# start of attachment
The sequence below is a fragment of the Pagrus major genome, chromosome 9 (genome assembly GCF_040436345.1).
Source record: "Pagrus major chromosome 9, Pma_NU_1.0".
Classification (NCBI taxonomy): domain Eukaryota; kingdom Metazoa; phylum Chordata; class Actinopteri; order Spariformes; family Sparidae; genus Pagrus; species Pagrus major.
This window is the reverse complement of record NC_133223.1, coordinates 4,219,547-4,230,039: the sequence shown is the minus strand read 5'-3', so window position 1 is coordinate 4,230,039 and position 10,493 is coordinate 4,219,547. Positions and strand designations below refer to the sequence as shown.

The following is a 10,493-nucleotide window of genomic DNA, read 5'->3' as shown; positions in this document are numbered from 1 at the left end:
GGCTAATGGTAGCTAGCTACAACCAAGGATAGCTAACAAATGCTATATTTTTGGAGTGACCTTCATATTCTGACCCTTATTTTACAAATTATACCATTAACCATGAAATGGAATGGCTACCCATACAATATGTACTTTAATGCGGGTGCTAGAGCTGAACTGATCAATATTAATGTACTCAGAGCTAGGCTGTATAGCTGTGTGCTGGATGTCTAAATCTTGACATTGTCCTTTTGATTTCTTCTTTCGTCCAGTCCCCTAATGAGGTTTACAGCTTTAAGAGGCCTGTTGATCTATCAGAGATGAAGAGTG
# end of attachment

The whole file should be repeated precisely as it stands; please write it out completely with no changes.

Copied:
The sequence below is a fragment of the Pagrus major genome, chromosome 9 (genome assembly GCF_040436345.1).
Source record: "Pagrus major chromosome 9, Pma_NU_1.0".
Classification (NCBI taxonomy): domain Eukaryota; kingdom Metazoa; phylum Chordata; class Actinopteri; order Spariformes; family Sparidae; genus Pagrus; species Pagrus major.
This window is the reverse complement of record NC_133223.1, coordinates 4,219,547-4,230,039: the sequence shown is the minus strand read 5'-3', so window position 1 is coordinate 4,230,039 and position 10,493 is coordinate 4,219,547. Positions and strand designations below refer to the sequence as shown.

The following is a 10,493-nucleotide window of genomic DNA, read 5'->3' as shown; positions in this document are numbered from 1 at the left end:
GGCTAATGGTAGCTAGCTACAACCAAGGATAGCTAACAAATGCTATATTTTTGGAGTGACCTTCATATTCTGACCCTTATTTTACAAATTATACCATTAACCATGAAATGGAATGGCTACCCATACAATATGTACTTTAATGCGGGTGCTAGAGCTGAACTGATCAATATTAATGTACTCAGAGCTAGGCTGTATAGCTGTGTGCTGGATGTCTAAATCTTGACATTGTCCTTTTGATTTCTTCTTTCGTCCAGTCCCCTAATGAGGTTTACAGCTTTAAGAGGCCTGTTGATCTATCAGAGATGAAGAGTG